NEW YORK (CAP) - The NFL referees union is offering up yet another apology, this time for a missed neutral zone infraction during an October, 2008 game between the Kansas City Chiefs and Carolina Panthers. The league confirms that there will be disciplinary action against the head linesman who failed to make the call in question.
"We have reviewed the film and defensive tackle Glenn Dorsey clearly crossed into the neutral zone," said Chip Newton, chairman of the NFL's newly formed Steering Committee On Botched Calls. "We cannot fathom how anyone even remotely paying attention to that game could have missed that call.
"In fact, we're willing to bet that a retired player with early onset dementia due to severe head trauma could have made that call," he added.
With the call, Carolina would have received a five-yard penalty, which would have given Kansas City a first down on their own 47 and breathed new life into that drive. Without the call, Kansas City was forced to punt on fourth down and ended up losing the game, 34-0.
"With that call, maybe the Chiefs are able to get across midfield and kick a 53-yard field goal to get on the board and then rattle off 32 unanswered points to win the game," said ESPN NFL insider Adam Schefter. "Maybe they don't then go on to lose 10 of their last 11 games but instead get into the playoffs with a first round bye, slip past the Steelers for the AFC Championship, and head to Tampa for the Big Game."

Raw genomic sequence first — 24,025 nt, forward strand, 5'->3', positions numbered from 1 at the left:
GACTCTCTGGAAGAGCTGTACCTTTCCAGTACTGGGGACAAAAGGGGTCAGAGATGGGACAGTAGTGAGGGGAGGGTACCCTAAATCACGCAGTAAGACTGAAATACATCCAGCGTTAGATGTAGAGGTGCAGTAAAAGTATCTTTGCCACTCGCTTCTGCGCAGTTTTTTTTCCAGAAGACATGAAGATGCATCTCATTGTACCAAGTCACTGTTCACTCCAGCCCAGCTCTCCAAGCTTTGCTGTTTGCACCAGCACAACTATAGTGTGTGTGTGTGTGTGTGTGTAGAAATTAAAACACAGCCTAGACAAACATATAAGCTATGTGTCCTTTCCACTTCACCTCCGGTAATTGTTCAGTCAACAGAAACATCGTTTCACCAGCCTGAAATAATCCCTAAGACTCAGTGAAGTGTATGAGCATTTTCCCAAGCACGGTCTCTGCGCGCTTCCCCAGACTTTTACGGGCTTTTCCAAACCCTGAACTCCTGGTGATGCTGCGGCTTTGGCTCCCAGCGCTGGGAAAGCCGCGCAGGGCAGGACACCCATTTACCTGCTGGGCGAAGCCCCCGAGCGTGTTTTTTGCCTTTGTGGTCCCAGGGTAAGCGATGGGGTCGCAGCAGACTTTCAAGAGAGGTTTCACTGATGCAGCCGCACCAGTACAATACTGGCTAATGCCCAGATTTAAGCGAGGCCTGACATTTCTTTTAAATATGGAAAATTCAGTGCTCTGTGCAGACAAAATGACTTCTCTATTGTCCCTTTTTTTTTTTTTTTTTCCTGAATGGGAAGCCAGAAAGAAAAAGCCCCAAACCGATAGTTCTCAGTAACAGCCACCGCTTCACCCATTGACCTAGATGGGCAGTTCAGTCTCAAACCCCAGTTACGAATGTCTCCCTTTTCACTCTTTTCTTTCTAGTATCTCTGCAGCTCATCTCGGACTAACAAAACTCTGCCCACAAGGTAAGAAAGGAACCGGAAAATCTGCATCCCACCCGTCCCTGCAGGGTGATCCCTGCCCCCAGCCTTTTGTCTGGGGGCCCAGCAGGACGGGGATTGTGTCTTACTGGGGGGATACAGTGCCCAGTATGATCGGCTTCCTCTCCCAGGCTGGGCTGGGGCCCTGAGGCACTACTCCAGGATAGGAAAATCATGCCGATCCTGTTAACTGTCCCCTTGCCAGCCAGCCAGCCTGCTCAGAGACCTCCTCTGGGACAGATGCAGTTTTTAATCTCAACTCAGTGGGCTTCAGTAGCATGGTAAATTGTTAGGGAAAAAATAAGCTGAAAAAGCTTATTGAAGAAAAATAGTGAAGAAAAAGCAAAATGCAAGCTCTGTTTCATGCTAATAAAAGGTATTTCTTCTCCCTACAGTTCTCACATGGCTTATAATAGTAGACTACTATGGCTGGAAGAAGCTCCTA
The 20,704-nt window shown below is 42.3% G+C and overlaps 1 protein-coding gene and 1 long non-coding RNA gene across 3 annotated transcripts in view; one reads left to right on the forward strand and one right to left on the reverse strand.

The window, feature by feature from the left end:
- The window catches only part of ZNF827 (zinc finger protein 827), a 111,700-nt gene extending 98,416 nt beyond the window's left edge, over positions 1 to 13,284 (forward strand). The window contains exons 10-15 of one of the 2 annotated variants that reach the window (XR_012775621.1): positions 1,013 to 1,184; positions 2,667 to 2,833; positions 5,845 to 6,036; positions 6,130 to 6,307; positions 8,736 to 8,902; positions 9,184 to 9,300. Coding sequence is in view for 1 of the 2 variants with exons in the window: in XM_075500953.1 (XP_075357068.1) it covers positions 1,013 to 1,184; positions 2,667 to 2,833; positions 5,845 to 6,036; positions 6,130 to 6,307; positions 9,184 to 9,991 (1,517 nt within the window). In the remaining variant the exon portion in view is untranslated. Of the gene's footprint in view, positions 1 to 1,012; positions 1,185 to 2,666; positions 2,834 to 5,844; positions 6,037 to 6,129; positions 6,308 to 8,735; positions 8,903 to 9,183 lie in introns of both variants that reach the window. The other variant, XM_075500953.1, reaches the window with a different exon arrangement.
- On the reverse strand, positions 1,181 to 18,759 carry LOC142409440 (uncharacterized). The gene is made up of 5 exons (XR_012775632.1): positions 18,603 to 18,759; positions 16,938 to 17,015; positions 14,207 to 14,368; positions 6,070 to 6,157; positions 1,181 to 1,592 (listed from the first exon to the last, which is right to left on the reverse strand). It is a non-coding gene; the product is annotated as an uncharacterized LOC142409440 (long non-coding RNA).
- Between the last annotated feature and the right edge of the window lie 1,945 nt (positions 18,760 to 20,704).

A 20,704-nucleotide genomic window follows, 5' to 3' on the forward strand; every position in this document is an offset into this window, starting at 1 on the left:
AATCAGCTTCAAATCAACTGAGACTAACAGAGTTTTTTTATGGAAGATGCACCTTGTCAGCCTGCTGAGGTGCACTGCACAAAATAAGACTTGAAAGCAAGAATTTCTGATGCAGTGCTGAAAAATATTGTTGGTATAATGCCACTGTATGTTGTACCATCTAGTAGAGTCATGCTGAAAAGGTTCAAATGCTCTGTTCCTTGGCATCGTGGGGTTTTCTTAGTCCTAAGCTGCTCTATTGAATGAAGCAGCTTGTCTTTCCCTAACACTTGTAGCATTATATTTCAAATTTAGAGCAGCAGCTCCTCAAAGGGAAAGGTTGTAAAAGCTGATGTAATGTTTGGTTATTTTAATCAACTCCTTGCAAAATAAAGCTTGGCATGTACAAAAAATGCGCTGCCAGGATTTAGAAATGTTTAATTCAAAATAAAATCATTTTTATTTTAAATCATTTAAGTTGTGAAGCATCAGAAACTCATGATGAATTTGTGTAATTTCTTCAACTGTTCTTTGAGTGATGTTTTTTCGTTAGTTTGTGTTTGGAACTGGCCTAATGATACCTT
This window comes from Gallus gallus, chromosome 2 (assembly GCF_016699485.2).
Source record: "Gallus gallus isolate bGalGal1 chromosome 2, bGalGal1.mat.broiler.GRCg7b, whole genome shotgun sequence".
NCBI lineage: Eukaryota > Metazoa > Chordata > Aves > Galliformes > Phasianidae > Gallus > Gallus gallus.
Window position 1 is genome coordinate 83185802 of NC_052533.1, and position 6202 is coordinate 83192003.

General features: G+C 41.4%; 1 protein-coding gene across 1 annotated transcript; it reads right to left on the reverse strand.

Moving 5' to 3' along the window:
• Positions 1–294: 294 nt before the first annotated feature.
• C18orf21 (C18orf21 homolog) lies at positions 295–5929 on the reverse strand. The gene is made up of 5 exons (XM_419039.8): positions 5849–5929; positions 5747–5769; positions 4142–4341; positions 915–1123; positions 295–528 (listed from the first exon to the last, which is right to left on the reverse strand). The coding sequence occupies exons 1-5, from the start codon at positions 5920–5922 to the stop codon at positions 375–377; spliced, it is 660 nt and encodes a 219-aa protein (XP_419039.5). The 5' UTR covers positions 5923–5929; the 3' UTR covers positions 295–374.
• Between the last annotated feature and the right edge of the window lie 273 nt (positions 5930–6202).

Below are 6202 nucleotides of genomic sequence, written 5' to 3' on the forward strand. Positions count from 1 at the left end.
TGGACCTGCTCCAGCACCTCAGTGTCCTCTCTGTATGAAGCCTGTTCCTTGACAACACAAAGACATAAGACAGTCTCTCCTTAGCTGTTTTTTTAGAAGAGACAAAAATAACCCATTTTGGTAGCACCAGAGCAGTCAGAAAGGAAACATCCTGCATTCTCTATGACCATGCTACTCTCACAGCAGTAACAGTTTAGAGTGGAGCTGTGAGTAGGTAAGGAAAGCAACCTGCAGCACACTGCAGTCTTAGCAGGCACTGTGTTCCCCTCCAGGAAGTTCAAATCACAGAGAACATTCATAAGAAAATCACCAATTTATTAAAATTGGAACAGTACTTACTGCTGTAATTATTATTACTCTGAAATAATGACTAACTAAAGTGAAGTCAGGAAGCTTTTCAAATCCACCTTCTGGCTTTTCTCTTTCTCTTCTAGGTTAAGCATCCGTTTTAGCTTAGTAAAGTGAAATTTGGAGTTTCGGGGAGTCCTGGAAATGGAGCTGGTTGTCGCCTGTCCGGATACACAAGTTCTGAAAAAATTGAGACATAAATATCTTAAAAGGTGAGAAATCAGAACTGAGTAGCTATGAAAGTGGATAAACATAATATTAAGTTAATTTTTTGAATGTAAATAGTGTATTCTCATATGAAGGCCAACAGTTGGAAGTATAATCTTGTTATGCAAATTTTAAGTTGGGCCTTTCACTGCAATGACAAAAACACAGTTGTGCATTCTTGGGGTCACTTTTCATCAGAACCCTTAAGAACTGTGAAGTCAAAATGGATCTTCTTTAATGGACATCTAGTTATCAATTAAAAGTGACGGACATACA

While pundits agree that the fate of Kansas City's 2-14 season hinged on that one blown call, there are differing opinions over its impact on their 4-12 season the following year. One of the charters of the Steering Committee is to try to determine if there is a way to undo bad calls after a game has concluded, no matter how far back it was.
"Can we get the guys back together and replay the game, or even just pick it up from the point of the blown call?" said Newton. "Or maybe replay the game and perhaps the rest of the season with Strat-O-Matic football, and let the statistics tell us who should win."
League officials say the spate of bad referee calls during the playoffs could hasten the timeframe for the introduction of the new Google Robot Referee, currently in beta testing at select soccer matches in South America.
- CAP News Staff